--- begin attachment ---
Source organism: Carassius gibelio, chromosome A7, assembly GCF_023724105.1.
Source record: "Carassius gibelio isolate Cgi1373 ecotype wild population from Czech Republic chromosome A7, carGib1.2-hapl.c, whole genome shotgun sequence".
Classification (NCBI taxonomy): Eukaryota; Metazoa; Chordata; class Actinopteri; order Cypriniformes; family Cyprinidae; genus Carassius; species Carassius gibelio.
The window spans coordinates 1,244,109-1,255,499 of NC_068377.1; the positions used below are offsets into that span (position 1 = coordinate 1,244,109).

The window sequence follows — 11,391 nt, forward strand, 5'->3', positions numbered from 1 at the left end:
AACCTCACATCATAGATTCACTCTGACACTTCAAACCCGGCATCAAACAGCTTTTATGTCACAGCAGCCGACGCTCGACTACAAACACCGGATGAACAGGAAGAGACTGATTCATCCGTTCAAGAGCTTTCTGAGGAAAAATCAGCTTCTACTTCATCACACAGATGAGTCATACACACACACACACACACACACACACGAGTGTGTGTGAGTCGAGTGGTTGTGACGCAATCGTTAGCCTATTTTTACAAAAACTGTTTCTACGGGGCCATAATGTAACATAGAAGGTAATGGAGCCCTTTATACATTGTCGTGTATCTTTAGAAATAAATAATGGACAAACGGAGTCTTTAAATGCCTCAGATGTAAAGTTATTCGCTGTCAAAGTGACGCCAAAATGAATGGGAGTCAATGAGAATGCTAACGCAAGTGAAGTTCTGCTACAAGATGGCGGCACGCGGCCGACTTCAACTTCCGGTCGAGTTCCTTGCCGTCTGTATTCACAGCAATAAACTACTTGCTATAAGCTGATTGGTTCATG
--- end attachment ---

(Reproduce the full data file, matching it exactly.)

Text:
Source organism: Carassius gibelio, chromosome A7, assembly GCF_023724105.1.
Source record: "Carassius gibelio isolate Cgi1373 ecotype wild population from Czech Republic chromosome A7, carGib1.2-hapl.c, whole genome shotgun sequence".
Classification (NCBI taxonomy): Eukaryota; Metazoa; Chordata; class Actinopteri; order Cypriniformes; family Cyprinidae; genus Carassius; species Carassius gibelio.
The window spans coordinates 1,244,109-1,255,499 of NC_068377.1; the positions used below are offsets into that span (position 1 = coordinate 1,244,109).

The window sequence follows — 11,391 nt, forward strand, 5'->3', positions numbered from 1 at the left end:
AACCTCACATCATAGATTCACTCTGACACTTCAAACCCGGCATCAAACAGCTTTTATGTCACAGCAGCCGACGCTCGACTACAAACACCGGATGAACAGGAAGAGACTGATTCATCCGTTCAAGAGCTTTCTGAGGAAAAATCAGCTTCTACTTCATCACACAGATGAGTCATACACACACACACACACACACACACACGAGTGTGTGTGAGTCGAGTGGTTGTGACGCAATCGTTAGCCTATTTTTACAAAAACTGTTTCTACGGGGCCATAATGTAACATAGAAGGTAATGGAGCCCTTTATACATTGTCGTGTATCTTTAGAAATAAATAATGGACAAACGGAGTCTTTAAATGCCTCAGATGTAAAGTTATTCGCTGTCAAAGTGACGCCAAAATGAATGGGAGTCAATGAGAATGCTAACGCAAGTGAAGTTCTGCTACAAGATGGCGGCACGCGGCCGACTTCAACTTCCGGTCGAGTTCCTTGCCGTCTGTATTCACAGCAATAAACTACTTGCTATAAGCTGATTGGTTCATG